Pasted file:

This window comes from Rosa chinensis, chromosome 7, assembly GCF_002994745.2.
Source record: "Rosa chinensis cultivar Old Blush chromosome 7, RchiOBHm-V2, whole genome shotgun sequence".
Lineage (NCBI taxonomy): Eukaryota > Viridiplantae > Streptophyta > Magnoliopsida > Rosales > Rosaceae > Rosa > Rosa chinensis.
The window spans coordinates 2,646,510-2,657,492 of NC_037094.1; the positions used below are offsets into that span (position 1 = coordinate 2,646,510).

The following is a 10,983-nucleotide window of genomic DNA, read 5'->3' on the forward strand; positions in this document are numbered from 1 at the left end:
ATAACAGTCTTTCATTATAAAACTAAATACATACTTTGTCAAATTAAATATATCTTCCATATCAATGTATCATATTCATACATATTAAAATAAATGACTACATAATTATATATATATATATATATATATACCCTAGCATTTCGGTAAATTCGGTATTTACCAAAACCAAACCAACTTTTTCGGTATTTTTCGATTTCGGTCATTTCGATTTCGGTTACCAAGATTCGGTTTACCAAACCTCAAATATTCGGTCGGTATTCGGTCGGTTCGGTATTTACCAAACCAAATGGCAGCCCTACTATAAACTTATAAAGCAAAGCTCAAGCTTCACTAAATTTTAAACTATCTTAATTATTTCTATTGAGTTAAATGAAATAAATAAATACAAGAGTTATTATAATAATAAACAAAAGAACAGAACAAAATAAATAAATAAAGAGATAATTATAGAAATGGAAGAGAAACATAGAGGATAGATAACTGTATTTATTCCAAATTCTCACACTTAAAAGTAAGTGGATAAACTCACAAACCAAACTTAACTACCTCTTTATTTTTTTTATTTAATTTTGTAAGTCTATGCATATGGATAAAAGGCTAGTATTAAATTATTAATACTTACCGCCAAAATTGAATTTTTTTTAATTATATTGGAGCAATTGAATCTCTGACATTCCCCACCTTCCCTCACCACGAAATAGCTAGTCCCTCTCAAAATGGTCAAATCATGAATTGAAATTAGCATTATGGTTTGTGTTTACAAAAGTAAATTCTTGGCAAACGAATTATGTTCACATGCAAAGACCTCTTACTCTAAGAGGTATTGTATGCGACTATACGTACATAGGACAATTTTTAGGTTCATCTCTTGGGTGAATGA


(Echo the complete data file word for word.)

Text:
This window comes from Rosa chinensis, chromosome 7, assembly GCF_002994745.2.
Source record: "Rosa chinensis cultivar Old Blush chromosome 7, RchiOBHm-V2, whole genome shotgun sequence".
Lineage (NCBI taxonomy): Eukaryota > Viridiplantae > Streptophyta > Magnoliopsida > Rosales > Rosaceae > Rosa > Rosa chinensis.
The window spans coordinates 2,646,510-2,657,492 of NC_037094.1; the positions used below are offsets into that span (position 1 = coordinate 2,646,510).

The following is a 10,983-nucleotide window of genomic DNA, read 5'->3' on the forward strand; positions in this document are numbered from 1 at the left end:
ATAACAGTCTTTCATTATAAAACTAAATACATACTTTGTCAAATTAAATATATCTTCCATATCAATGTATCATATTCATACATATTAAAATAAATGACTACATAATTATATATATATATATATATATATACCCTAGCATTTCGGTAAATTCGGTATTTACCAAAACCAAACCAACTTTTTCGGTATTTTTCGATTTCGGTCATTTCGATTTCGGTTACCAAGATTCGGTTTACCAAACCTCAAATATTCGGTCGGTATTCGGTCGGTTCGGTATTTACCAAACCAAATGGCAGCCCTACTATAAACTTATAAAGCAAAGCTCAAGCTTCACTAAATTTTAAACTATCTTAATTATTTCTATTGAGTTAAATGAAATAAATAAATACAAGAGTTATTATAATAATAAACAAAAGAACAGAACAAAATAAATAAATAAAGAGATAATTATAGAAATGGAAGAGAAACATAGAGGATAGATAACTGTATTTATTCCAAATTCTCACACTTAAAAGTAAGTGGATAAACTCACAAACCAAACTTAACTACCTCTTTATTTTTTTTATTTAATTTTGTAAGTCTATGCATATGGATAAAAGGCTAGTATTAAATTATTAATACTTACCGCCAAAATTGAATTTTTTTTAATTATATTGGAGCAATTGAATCTCTGACATTCCCCACCTTCCCTCACCACGAAATAGCTAGTCCCTCTCAAAATGGTCAAATCATGAATTGAAATTAGCATTATGGTTTGTGTTTACAAAAGTAAATTCTTGGCAAACGAATTATGTTCACATGCAAAGACCTCTTACTCTAAGAGGTATTGTATGCGACTATACGTACATAGGACAATTTTTAGGTTCATCTCTTGGGTGAATGA